Richard J. Wiseman (born 1966) is a Professor of the Public Understanding of Psychology at the University of Hertfordshire in the United Kingdom. He has written several best-selling popular psychology books that have been translated into over 30 languages. He has given keynote addresses to The Royal Society, The Swiss Economic Forum, Google and Amazon. He is a fellow for the Committee for Skeptical Inquiry and a patron of the British Humanist Association.
Richard Wiseman was born and raised in Luton. His mother a seamstress and his father an engineer, he learned his trade as a teenage magician working the crowds in Covent Garden.
"Like most magicians I got into magic really young. You open that book when you're in the library, and go "this is for me". It happened to me at about age eight."
At 18 he continued as a street performer and went to University College London to study psychology, partly because it "was right around the corner". He shared accommodation as a student with Adrian Owen, later also to become a psychologist. In his years as a street performer, he learned how to adapt or get out of what you are doing because "Sometimes you would start your act and after five minutes there was no audience." He moved to Edinburgh where he obtained his Ph.D. in Psychology from the University of Edinburgh. He went from there to the University of Hertfordshire, becoming Britain's first professor in the Public Understanding of Psychology.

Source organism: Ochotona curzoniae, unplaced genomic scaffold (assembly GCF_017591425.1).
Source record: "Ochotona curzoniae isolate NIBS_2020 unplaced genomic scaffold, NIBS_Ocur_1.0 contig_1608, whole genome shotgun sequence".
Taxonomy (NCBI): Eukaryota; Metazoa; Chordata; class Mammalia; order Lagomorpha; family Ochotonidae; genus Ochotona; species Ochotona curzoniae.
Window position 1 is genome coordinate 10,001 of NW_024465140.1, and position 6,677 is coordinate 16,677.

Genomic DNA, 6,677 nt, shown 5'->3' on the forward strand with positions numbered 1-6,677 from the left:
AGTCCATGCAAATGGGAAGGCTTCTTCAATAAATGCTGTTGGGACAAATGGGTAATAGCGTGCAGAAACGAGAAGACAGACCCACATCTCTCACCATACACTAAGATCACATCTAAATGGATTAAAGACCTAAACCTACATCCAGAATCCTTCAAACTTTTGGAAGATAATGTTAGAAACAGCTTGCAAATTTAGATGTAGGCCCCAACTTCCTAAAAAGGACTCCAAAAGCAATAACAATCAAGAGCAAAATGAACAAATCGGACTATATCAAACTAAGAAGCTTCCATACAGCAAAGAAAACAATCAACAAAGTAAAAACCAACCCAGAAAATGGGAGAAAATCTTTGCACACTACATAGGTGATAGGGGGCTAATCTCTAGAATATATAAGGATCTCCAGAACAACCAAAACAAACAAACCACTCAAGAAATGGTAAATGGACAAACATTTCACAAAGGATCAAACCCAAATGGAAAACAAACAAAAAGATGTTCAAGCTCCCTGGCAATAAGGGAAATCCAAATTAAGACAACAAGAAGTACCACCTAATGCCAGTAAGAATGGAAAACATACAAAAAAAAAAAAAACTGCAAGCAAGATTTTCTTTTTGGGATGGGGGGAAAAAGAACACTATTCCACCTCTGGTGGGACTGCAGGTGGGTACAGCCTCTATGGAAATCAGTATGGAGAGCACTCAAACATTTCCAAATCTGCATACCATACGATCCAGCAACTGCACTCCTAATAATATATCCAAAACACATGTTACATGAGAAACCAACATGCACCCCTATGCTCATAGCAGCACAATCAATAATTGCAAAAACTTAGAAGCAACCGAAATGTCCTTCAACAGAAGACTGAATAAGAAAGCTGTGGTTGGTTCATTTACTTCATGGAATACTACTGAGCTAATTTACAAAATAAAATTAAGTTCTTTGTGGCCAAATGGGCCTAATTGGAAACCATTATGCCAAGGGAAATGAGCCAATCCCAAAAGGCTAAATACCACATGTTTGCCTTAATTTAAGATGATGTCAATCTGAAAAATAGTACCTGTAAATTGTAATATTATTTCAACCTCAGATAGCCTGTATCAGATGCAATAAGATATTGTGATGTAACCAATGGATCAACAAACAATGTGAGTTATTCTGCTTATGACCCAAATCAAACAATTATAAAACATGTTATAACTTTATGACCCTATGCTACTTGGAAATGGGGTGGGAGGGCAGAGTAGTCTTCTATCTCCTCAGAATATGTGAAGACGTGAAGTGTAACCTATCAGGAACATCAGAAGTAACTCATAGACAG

In his early years at the University of Hertfordshire, Wiseman partnered with Simon Singh on a BBC segment about lying for the National Science Week. The segment spanned TV, radio and print and featured a "politician making a statement, and letting the public vote on whether they thought this figure was telling the truth in each medium." It was the first time that Wiseman and Singh met. From the beginning, the two got along well and on Singh's idea, ended up creating a show together called Theatre of Science. The show aimed to deliver science to the audience in an entertaining manner. Wiseman describes how one stunt involved standing in a cage between two Tesla coils while lightning struck the cage. Wiseman ended up writing The Luck Factor in part due to Singh as well. With the success of Singh's book, Fermat's Last Theorem, Singh introduced Wiseman to his agent and encouraged him to write a similar book in the psychology arena, which led to насърчThe Luck Factor.
Wiseman is a professor in "public psychology" at the University of Hertfordshire who divides his time between London and Edinburgh. He's a skeptic who doesn't believe in extrasensory perception or prayer and who, as a former magician, is stunned that people fall for seances in a darkened room where every kind of trickery is available.